Home > Leadership, The Monday Musings Column > putting it right when it’s all gone horribly wrong

putting it right when it’s all gone horribly wrong

The fact that most of the major retail success stories are down to managing that margin so well is something I admire. The evolution of retail logistics, information systems and facilities management have been entwined with my own working life for the last 40 odd years and have fascinated and involved me.

So I hold retail as a sector, and retails units as a specific, up as paragons and an example of how to really do it when I write here and talk to groups and, in general, I can see no reason why I should need to change my mind. I think that the retail sector will continue to lead the way in many fields of business.

So it comes as something of a smack in the face when my nearest hypermarket provides a shopping experience that reeks of massive neglect and also demonstrates how not to do it in so many directions; the chillers and freezer cabinets are always on the blink with leaking water all over the floor and that means lost hours mopping up, wasted product, lost sales and frustrated employees and customers (last Sunday most of the freezer area was empty and cordoned off). The place is generally scruffy and it is easy to sense the people problems that knock on from a site in trouble. These are not just the occasional clump of moaning employees blocking up an aisle while they vent their spleens on the management in front of customers, but also in the attitude to customers.

Further signs of leadership not being up to scratch include empty roll cages blocking aisles , shelf pricing and offer information not being consistent and often missing and poor shelf stocking. Almost everywhere I look there will be something that is a classic example of doing it the wrong way.

The place is pretty much a model of everything that could be wrong, and yet this is one of the country’s leading retailers, and at a site that is busy with both regulars and, because of its location, somewhere that must get a fair deal of passing trade.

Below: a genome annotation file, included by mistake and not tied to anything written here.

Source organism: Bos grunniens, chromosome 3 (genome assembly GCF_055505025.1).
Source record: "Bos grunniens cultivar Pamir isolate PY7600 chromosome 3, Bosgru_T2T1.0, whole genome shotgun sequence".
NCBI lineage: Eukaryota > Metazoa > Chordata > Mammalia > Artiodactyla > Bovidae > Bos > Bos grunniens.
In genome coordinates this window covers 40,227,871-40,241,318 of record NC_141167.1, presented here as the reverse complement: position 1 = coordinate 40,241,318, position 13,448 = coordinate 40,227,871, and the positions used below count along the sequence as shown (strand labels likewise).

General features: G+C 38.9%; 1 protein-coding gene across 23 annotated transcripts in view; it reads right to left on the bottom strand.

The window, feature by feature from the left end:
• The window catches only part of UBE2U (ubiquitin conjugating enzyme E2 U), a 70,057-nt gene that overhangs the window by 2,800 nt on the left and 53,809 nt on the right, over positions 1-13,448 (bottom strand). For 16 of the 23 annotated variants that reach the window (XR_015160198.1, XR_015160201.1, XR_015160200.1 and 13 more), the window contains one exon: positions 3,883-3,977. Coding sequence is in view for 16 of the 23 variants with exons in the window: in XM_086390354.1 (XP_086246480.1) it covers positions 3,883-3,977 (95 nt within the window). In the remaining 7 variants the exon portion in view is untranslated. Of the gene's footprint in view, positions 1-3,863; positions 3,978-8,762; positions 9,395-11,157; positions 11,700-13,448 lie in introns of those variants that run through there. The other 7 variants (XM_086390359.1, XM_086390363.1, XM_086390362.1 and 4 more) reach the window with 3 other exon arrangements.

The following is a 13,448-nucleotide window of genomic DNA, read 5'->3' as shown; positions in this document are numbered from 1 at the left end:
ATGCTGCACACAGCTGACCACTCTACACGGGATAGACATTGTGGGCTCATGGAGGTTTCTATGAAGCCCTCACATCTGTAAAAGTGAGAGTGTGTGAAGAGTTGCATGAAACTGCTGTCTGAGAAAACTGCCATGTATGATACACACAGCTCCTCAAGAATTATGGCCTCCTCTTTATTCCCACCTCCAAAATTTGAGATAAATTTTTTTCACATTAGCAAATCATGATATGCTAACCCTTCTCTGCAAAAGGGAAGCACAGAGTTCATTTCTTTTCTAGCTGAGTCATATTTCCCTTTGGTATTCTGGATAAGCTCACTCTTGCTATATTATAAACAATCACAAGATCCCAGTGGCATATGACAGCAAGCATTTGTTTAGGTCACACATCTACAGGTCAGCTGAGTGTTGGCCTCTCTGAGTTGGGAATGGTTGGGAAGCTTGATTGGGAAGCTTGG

Enough of the problems, how do you turn this sort of situation around? The first stage is to work on the people. Morale is hard to lift when people see the place running down, so you have to instil some belief in the leadership so that they will start to follow. Getting the basics right and enthusing your team is a leadership fundamental, but requires some support from above in a big organisation. The people are not stupid and will not get behind someone who they think will not be around for too long.

Next you do need to be able to find some money to spend on the place. This is not just about lifting your team, but also about that other group of people that you rely on; your customers. This particular store has had some money spent on it, but for a store within store operation who no doubt contributed towards their pitch.

Turning things around takes time, effort and cash, but the results tend to pay back handsomely if you can get it right. We know a lot of the people who serve us at the emporium I refer to above and would love to see them have somewhere better for them to work as well as for us to shop. This weekend, we’ll be somewhere else though, and they’ll find takings are down by a few more bob each week for a while, because we can’t rely on them having what we need.

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